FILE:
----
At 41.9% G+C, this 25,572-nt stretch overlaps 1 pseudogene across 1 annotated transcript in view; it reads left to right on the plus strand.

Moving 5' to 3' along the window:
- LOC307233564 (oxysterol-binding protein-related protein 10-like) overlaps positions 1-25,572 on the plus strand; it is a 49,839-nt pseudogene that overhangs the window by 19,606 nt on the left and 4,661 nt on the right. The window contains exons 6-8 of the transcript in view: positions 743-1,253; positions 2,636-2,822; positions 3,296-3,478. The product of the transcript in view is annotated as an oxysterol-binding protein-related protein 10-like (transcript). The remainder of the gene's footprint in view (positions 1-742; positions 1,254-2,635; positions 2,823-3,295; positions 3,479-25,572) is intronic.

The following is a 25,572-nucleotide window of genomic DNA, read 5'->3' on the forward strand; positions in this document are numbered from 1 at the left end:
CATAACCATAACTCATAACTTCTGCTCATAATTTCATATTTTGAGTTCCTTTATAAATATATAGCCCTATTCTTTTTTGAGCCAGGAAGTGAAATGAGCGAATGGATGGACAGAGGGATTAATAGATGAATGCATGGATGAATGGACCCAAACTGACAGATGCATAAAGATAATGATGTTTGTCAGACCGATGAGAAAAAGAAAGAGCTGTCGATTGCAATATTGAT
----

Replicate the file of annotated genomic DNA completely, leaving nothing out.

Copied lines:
At 41.9% G+C, this 25,572-nt stretch overlaps 1 pseudogene across 1 annotated transcript in view; it reads left to right on the plus strand.

Moving 5' to 3' along the window:
- LOC307233564 (oxysterol-binding protein-related protein 10-like) overlaps positions 1-25,572 on the plus strand; it is a 49,839-nt pseudogene that overhangs the window by 19,606 nt on the left and 4,661 nt on the right. The window contains exons 6-8 of the transcript in view: positions 743-1,253; positions 2,636-2,822; positions 3,296-3,478. The product of the transcript in view is annotated as an oxysterol-binding protein-related protein 10-like (transcript). The remainder of the gene's footprint in view (positions 1-742; positions 1,254-2,635; positions 2,823-3,295; positions 3,479-25,572) is intronic.

The following is a 25,572-nucleotide window of genomic DNA, read 5'->3' on the forward strand; positions in this document are numbered from 1 at the left end:
CATAACCATAACTCATAACTTCTGCTCATAATTTCATATTTTGAGTTCCTTTATAAATATATAGCCCTATTCTTTTTTGAGCCAGGAAGTGAAATGAGCGAATGGATGGACAGAGGGATTAATAGATGAATGCATGGATGAATGGACCCAAACTGACAGATGCATAAAGATAATGATGTTTGTCAGACCGATGAGAAAAAGAAAGAGCTGTCGATTGCAATATTGAT